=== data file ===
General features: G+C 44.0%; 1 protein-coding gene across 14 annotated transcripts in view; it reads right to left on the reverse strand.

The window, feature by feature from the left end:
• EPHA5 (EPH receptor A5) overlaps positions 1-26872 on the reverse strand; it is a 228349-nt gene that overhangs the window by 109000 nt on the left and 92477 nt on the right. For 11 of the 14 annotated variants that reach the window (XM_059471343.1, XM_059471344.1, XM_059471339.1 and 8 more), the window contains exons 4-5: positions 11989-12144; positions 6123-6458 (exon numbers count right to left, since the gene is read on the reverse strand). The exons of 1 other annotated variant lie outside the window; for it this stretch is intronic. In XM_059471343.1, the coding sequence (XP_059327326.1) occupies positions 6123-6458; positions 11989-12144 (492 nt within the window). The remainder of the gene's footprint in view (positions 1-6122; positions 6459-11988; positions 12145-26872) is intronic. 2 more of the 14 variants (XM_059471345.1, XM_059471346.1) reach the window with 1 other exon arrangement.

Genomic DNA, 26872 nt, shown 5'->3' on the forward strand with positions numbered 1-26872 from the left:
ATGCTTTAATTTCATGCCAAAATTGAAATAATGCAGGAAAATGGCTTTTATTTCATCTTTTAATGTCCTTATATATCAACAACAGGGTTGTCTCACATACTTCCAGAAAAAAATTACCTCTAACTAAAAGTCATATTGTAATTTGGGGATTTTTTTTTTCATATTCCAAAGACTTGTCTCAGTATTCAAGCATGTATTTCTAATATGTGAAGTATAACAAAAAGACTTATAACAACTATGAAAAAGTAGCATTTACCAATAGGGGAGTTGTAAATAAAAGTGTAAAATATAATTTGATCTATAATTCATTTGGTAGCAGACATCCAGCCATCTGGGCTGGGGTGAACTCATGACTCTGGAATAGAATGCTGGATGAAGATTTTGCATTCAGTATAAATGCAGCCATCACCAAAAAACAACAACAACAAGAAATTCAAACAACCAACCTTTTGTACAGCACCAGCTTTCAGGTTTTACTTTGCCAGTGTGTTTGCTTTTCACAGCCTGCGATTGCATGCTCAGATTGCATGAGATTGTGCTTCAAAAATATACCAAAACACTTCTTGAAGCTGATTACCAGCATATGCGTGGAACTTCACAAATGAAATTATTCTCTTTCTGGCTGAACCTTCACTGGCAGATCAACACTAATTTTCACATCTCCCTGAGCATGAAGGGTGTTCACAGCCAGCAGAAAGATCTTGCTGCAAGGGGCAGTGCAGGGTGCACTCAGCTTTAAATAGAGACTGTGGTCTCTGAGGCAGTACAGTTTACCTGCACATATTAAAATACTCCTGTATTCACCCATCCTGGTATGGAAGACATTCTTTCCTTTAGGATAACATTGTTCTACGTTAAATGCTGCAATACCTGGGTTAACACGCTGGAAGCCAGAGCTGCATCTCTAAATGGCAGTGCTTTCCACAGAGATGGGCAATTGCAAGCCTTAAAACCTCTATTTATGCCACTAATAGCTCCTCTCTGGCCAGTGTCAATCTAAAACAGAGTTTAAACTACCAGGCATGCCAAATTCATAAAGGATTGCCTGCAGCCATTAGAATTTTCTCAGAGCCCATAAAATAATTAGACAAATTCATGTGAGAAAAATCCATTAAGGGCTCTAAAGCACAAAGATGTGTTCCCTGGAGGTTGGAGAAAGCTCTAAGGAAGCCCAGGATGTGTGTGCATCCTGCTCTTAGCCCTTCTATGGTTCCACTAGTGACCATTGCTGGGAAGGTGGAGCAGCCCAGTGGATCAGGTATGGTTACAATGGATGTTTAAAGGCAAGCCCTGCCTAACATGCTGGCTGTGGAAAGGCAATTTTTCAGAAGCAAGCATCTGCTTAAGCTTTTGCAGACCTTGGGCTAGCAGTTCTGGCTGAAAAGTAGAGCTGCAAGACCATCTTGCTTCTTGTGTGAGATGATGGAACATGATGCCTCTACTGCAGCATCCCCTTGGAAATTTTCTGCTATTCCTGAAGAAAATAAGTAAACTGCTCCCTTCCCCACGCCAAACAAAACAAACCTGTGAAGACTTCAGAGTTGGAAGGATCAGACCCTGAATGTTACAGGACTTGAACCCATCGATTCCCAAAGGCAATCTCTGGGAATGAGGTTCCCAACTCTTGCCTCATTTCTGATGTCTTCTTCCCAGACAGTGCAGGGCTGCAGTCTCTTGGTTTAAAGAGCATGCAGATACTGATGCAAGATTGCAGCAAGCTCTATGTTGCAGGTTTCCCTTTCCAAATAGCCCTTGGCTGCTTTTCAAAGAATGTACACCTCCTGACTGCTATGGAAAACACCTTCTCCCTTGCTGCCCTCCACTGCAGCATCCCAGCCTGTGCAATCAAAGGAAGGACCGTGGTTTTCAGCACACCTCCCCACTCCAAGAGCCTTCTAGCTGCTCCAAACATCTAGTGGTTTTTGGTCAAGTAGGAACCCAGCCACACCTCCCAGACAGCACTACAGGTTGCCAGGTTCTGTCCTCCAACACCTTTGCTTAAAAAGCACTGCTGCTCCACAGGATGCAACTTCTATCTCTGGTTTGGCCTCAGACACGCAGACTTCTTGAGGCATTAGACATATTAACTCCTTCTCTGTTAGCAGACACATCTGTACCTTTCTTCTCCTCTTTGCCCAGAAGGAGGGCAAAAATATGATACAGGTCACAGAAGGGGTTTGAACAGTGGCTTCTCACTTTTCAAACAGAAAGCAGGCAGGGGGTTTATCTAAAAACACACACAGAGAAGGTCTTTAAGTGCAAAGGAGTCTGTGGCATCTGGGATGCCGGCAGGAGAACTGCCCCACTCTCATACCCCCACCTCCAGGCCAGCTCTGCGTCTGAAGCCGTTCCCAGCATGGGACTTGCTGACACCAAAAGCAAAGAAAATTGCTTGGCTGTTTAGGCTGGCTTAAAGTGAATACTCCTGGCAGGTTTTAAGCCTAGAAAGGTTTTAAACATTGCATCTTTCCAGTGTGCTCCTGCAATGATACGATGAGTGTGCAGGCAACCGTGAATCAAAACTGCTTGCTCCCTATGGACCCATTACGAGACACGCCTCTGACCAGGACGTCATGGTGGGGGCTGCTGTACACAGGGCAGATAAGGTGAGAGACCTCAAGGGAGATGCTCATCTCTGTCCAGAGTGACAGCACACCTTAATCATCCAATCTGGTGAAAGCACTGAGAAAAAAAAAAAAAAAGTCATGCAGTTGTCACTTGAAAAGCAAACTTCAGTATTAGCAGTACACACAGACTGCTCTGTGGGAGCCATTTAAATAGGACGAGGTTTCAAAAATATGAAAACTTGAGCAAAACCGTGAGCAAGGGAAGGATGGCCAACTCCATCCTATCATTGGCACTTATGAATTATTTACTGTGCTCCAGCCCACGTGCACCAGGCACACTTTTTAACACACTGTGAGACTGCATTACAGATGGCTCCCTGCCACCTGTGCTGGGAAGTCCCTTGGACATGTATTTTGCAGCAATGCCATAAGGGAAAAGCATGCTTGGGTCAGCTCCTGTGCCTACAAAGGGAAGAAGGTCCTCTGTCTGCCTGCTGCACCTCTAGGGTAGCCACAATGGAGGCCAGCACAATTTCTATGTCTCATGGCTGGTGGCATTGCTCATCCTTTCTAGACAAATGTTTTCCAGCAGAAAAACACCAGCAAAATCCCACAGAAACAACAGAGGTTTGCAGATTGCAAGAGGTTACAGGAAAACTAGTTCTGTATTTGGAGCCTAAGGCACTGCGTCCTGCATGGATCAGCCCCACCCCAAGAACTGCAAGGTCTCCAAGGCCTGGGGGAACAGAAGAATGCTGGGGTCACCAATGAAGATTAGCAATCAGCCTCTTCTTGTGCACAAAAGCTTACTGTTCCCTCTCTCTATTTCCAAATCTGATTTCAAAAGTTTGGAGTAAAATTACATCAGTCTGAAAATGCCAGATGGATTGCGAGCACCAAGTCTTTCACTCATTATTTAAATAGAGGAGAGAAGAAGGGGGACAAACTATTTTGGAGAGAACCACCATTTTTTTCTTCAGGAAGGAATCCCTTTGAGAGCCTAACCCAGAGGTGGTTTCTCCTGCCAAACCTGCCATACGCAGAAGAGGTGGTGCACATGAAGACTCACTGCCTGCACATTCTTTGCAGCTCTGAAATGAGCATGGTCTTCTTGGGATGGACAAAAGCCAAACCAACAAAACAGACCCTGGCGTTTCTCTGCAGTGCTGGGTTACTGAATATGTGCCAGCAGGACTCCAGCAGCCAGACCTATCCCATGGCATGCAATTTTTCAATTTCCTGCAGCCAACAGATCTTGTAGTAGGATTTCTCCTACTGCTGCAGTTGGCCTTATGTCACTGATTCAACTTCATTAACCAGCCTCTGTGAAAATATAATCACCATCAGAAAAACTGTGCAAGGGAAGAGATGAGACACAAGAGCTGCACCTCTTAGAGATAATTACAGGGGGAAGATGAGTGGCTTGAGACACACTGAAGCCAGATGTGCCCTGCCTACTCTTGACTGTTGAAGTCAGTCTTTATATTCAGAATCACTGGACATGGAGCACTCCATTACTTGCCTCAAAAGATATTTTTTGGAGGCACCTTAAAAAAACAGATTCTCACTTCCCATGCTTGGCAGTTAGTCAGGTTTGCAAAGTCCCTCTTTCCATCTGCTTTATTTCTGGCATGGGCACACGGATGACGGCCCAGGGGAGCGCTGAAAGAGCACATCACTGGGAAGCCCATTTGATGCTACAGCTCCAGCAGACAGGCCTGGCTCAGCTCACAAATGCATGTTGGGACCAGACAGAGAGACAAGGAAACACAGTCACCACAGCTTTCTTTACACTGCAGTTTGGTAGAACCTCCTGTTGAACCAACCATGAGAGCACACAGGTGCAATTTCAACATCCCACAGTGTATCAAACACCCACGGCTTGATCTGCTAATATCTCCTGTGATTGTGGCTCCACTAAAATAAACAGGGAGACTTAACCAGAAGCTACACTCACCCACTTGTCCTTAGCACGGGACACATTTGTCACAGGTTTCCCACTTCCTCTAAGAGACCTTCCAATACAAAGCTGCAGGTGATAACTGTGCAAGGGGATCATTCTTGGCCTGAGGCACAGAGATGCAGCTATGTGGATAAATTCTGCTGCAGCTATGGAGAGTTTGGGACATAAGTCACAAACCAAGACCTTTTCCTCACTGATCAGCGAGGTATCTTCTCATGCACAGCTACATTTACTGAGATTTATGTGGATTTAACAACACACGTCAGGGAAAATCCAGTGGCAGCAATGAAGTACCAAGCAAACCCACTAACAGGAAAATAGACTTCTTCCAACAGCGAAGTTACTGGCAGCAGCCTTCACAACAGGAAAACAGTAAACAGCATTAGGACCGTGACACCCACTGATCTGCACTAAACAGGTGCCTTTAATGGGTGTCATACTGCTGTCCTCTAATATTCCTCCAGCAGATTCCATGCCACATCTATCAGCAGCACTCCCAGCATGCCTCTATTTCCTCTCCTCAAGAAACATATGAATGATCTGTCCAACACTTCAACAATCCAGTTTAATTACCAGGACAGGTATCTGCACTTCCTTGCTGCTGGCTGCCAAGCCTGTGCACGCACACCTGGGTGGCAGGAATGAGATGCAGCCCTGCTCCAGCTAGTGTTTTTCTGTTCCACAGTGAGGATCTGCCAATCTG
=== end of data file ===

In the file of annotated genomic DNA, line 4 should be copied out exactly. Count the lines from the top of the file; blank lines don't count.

Genomic DNA, 26872 nt, shown 5'->3' on the forward strand with positions numbered 1-26872 from the left: